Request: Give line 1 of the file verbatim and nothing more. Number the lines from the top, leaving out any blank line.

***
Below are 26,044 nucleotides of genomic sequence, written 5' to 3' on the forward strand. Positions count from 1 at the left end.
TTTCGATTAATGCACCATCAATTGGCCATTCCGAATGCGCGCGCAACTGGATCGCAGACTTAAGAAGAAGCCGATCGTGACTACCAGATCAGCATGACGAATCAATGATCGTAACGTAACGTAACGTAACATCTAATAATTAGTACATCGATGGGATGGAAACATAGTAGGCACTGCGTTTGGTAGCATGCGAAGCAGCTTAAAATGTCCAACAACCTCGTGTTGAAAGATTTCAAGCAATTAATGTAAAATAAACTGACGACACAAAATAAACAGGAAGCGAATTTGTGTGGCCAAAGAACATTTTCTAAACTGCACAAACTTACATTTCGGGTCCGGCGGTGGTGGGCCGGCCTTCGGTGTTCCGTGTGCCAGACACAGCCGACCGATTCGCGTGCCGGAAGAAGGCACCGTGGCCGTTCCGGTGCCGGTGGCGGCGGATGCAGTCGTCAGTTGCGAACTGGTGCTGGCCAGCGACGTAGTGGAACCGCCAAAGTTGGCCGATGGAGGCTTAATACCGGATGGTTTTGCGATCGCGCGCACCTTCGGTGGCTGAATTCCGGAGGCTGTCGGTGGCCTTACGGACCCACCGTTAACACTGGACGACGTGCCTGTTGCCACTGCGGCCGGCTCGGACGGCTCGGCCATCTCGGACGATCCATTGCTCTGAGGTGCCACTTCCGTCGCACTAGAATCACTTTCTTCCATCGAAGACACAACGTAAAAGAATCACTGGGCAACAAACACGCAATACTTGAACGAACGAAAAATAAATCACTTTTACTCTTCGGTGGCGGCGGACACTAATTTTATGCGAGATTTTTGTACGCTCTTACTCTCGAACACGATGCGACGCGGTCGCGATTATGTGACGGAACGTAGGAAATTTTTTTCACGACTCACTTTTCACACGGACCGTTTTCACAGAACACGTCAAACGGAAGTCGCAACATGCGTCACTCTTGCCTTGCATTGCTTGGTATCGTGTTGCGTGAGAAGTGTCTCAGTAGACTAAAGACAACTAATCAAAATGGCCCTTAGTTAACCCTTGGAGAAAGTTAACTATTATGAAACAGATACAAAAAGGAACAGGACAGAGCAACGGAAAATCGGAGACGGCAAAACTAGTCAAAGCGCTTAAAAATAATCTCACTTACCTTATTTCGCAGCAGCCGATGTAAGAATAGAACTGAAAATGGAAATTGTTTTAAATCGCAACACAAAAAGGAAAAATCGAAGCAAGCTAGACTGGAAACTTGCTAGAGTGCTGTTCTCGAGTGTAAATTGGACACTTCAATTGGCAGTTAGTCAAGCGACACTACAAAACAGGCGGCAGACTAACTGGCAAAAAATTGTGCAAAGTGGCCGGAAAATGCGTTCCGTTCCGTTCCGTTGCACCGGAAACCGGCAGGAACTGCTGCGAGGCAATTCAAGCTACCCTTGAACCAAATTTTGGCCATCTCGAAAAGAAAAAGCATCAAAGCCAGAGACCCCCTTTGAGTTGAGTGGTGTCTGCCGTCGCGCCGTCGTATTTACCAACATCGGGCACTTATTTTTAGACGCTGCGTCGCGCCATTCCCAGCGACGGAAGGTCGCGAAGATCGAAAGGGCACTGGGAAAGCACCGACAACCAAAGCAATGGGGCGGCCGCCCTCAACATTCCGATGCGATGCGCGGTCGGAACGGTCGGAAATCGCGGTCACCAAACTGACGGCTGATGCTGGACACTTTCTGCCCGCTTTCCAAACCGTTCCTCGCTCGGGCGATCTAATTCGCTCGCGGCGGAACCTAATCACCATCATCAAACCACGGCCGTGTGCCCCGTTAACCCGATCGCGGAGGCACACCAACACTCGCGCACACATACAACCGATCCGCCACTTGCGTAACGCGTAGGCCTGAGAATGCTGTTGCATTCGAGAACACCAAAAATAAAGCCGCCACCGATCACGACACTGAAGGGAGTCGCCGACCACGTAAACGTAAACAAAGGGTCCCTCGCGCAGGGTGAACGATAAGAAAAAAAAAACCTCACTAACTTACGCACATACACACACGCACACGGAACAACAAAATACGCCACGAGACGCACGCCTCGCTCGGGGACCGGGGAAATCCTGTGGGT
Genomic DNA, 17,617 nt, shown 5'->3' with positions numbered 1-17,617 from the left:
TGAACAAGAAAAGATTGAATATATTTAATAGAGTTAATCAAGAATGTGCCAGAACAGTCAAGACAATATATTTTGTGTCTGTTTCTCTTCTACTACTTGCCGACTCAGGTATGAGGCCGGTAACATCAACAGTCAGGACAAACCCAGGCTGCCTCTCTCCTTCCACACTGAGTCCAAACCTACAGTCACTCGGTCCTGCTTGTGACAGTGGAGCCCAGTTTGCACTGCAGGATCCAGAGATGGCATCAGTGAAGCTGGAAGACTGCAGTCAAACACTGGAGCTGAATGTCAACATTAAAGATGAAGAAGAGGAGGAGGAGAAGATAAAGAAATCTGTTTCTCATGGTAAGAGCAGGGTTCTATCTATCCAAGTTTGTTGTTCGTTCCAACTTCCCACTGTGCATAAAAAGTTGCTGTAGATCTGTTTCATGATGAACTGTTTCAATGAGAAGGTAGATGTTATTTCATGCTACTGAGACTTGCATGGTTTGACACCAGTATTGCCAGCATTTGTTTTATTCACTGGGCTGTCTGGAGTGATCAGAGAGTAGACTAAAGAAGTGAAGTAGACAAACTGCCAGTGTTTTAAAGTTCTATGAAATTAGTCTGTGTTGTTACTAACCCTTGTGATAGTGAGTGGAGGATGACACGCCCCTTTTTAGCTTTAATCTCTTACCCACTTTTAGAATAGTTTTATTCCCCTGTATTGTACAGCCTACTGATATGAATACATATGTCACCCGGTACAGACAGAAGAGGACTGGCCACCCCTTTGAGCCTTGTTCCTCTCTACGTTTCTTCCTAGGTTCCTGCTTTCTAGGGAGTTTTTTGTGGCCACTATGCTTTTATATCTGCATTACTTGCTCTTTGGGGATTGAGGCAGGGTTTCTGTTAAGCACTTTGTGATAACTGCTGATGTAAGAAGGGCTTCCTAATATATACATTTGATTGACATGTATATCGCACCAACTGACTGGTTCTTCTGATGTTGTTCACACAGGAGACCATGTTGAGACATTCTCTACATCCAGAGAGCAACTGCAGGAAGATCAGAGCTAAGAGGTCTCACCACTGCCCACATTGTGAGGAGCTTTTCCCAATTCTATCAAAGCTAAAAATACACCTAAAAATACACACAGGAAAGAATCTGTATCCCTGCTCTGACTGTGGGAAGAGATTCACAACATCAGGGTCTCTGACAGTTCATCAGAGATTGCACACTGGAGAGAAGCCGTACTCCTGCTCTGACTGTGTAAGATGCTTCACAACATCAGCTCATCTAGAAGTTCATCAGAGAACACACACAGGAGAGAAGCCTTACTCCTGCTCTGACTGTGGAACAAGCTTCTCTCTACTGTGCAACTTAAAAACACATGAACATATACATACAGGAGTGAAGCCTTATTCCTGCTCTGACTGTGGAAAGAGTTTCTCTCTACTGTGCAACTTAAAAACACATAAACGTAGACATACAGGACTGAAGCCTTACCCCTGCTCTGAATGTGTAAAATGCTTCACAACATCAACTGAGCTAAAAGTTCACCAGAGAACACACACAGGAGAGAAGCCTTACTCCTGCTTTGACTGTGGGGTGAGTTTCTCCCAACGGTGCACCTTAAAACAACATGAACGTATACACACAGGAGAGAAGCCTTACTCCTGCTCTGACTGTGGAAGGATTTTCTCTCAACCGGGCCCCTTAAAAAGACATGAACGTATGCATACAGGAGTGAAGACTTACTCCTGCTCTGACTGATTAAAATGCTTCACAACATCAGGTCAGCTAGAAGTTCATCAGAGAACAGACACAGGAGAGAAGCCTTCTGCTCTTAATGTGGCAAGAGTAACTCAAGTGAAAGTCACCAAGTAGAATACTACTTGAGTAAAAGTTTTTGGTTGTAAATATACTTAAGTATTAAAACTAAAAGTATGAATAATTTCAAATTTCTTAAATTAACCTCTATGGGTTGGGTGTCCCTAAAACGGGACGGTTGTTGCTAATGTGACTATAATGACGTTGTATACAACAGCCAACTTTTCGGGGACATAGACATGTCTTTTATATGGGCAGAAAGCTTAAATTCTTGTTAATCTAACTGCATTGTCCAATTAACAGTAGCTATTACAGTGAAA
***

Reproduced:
Below are 26,044 nucleotides of genomic sequence, written 5' to 3' on the forward strand. Positions count from 1 at the left end.